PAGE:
Most, if not all of us, have felt jealousy at some point in our lives. Many of us may also be familiar with the negative effects jealousy can have in relationships. Hopefully, we are able to find healthy ways to communicate with our partner when we do feel jealous.
However, jealousy can be a driving force behind an abuser’s controlling behavior and should be considered a red flag, particularly if it occurs frequently during the onset of relationships. But does the mere presence of jealousy signal a potentially abusive relationship?
“Experiencing occasional feelings of jealously is normal, and sometimes even appropriate, within a relationship,” says Dani Bostick, a counselor and member of the American Counseling Association. “For instance, if one partner does something like act flirty with someone else, it’s appropriate to feel jealous.”
Jealousy, when in response to a real threat to the relationship is normal, as long as it’s dealt with by expressing one’s feelings and talking about establishing healthy boundaries that both partners can agree upon. Jealousy becomes problematic when it’s triggered by delusions of perceived threats, or in other words, if one person becomes jealous even when no threat is present. It’s also problematic when normal feelings of jealousy fuel unrealistic expectations of one partner.
“Jealousy becomes a problem when the person feeling jealous becomes possessive or controlling, or imposes double standards on his or her partner,” Bostick says. “For example, the jealous person might say the partner can’t hang out with members of the opposite sex on their own. If both partners agree to that, that may be healthy. But if it’s one partner telling the other not to do that but he or she still can, that’s a red flag.”
Other red flags for identifying an unhealthy type of jealous behavior include:
Getting too serious too quickly. If a partner wants to be exclusive immediately, ask yourself why. “It may offer feelings of security, but wanting to be exclusive immediately can be a red flag,” Bostick says. Consider why an emotionally secure adult would need to rush into being exclusive when you barely know one another.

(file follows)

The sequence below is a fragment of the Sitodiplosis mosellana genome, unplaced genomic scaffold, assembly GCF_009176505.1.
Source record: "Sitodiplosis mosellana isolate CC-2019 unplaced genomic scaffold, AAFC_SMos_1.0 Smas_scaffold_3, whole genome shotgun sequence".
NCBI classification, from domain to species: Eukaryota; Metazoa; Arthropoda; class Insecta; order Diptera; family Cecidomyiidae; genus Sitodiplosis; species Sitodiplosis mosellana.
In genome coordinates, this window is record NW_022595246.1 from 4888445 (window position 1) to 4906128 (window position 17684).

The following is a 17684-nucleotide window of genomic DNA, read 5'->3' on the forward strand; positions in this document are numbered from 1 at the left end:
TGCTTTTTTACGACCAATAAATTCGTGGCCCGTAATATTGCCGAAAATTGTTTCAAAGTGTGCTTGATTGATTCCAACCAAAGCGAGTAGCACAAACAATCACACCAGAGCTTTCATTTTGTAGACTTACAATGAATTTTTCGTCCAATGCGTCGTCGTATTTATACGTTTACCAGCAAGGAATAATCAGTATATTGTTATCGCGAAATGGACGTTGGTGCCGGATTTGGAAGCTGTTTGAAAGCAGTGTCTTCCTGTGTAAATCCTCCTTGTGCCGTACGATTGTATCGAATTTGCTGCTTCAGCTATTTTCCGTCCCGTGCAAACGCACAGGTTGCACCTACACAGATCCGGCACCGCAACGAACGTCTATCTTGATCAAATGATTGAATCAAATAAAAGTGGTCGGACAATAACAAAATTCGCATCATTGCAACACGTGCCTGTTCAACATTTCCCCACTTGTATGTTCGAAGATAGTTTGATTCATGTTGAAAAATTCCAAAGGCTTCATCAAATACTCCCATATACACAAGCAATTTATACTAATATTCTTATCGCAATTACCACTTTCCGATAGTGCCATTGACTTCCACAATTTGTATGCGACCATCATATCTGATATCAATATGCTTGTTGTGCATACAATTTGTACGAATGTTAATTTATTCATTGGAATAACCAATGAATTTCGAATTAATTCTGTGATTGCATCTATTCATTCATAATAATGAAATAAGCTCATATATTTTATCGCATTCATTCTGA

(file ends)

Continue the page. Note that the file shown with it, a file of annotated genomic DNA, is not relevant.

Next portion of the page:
Monitoring your communications. Following you on Instagram is one thing, but “anytime someone wants your password or to check your phone, that’s invasive,” Bostick says. “The first time it comes up, you need to set a strong boundary. Or run.”
Repetition. Abuse is recurrent. If bouts of jealousy followed by apologies and promises of a better future become a pattern, it may signal that control and abuse is to come.
Not taking responsibility. In healthy relationships, the partner who is feeling jealous should discuss his or her feelings with the other partner rationally. He or she might say, “When you go out with your co-workers without inviting me, I feel insecure and jealous.” But people who are not emotionally intelligent will blame the partner for their own feelings, saying things like, “You make me crazy when you go out with your co-workers!”
Listen to yourself. “A huge red flag is when the partner who is being abused starts defending, explaining and accommodating the other partner,” Bostick says. “If you’re using sentences that start with ‘I was just …’ that’s generally a sign of abuse and control.”
Abuse isn’t always easy to identify.. Educate yourself on the type of abuse that doesn’t have tangible evidence in “Abuse That’s Hard to Recognize: Coercive Control.”
Also in this issue...
UO Domestic Violence Clinic Gets a New Home
Clinic Alumni Working With Survivors
Caroline Forell: The Best of the University of Oregon
Alumni Spotlight: Amy Hicksted
New Book by Professor Merle Weiner Discusses Domestic Violence
Domestic Violence Clinic Spotlight: Kathryn Moakley
Senate Bills 1571 and 1600 Will Help Survivors of Sexual Violence
How Survivor Advocates Can Avoid Burnout
Normal Jealousy or the Start of Abuse?